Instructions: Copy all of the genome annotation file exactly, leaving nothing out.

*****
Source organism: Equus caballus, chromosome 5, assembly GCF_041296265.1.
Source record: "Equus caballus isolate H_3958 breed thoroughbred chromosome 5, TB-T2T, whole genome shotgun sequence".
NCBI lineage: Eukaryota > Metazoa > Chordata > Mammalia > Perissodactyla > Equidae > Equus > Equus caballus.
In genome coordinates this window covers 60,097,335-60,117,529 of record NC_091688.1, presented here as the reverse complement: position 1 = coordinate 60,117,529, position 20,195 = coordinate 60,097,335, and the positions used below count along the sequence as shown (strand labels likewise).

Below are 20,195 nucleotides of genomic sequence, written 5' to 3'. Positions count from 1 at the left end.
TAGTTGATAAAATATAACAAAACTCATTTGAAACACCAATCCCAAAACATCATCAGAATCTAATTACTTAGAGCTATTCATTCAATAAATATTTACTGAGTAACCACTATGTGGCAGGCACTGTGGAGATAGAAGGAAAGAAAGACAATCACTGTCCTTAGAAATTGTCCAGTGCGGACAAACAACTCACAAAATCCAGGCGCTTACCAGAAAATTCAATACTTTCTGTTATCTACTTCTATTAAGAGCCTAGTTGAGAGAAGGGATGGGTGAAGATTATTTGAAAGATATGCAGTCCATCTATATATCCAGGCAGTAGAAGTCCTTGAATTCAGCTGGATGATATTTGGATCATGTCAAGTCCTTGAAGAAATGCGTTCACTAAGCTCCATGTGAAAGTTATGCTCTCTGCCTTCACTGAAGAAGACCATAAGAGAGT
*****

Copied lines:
Source organism: Equus caballus, chromosome 5, assembly GCF_041296265.1.
Source record: "Equus caballus isolate H_3958 breed thoroughbred chromosome 5, TB-T2T, whole genome shotgun sequence".
NCBI lineage: Eukaryota > Metazoa > Chordata > Mammalia > Perissodactyla > Equidae > Equus > Equus caballus.
In genome coordinates this window covers 60,097,335-60,117,529 of record NC_091688.1, presented here as the reverse complement: position 1 = coordinate 60,117,529, position 20,195 = coordinate 60,097,335, and the positions used below count along the sequence as shown (strand labels likewise).

Below are 20,195 nucleotides of genomic sequence, written 5' to 3'. Positions count from 1 at the left end.
TAGTTGATAAAATATAACAAAACTCATTTGAAACACCAATCCCAAAACATCATCAGAATCTAATTACTTAGAGCTATTCATTCAATAAATATTTACTGAGTAACCACTATGTGGCAGGCACTGTGGAGATAGAAGGAAAGAAAGACAATCACTGTCCTTAGAAATTGTCCAGTGCGGACAAACAACTCACAAAATCCAGGCGCTTACCAGAAAATTCAATACTTTCTGTTATCTACTTCTATTAAGAGCCTAGTTGAGAGAAGGGATGGGTGAAGATTATTTGAAAGATATGCAGTCCATCTATATATCCAGGCAGTAGAAGTCCTTGAATTCAGCTGGATGATATTTGGATCATGTCAAGTCCTTGAAGAAATGCGTTCACTAAGCTCCATGTGAAAGTTATGCTCTCTGCCTTCACTGAAGAAGACCATAAGAGAGT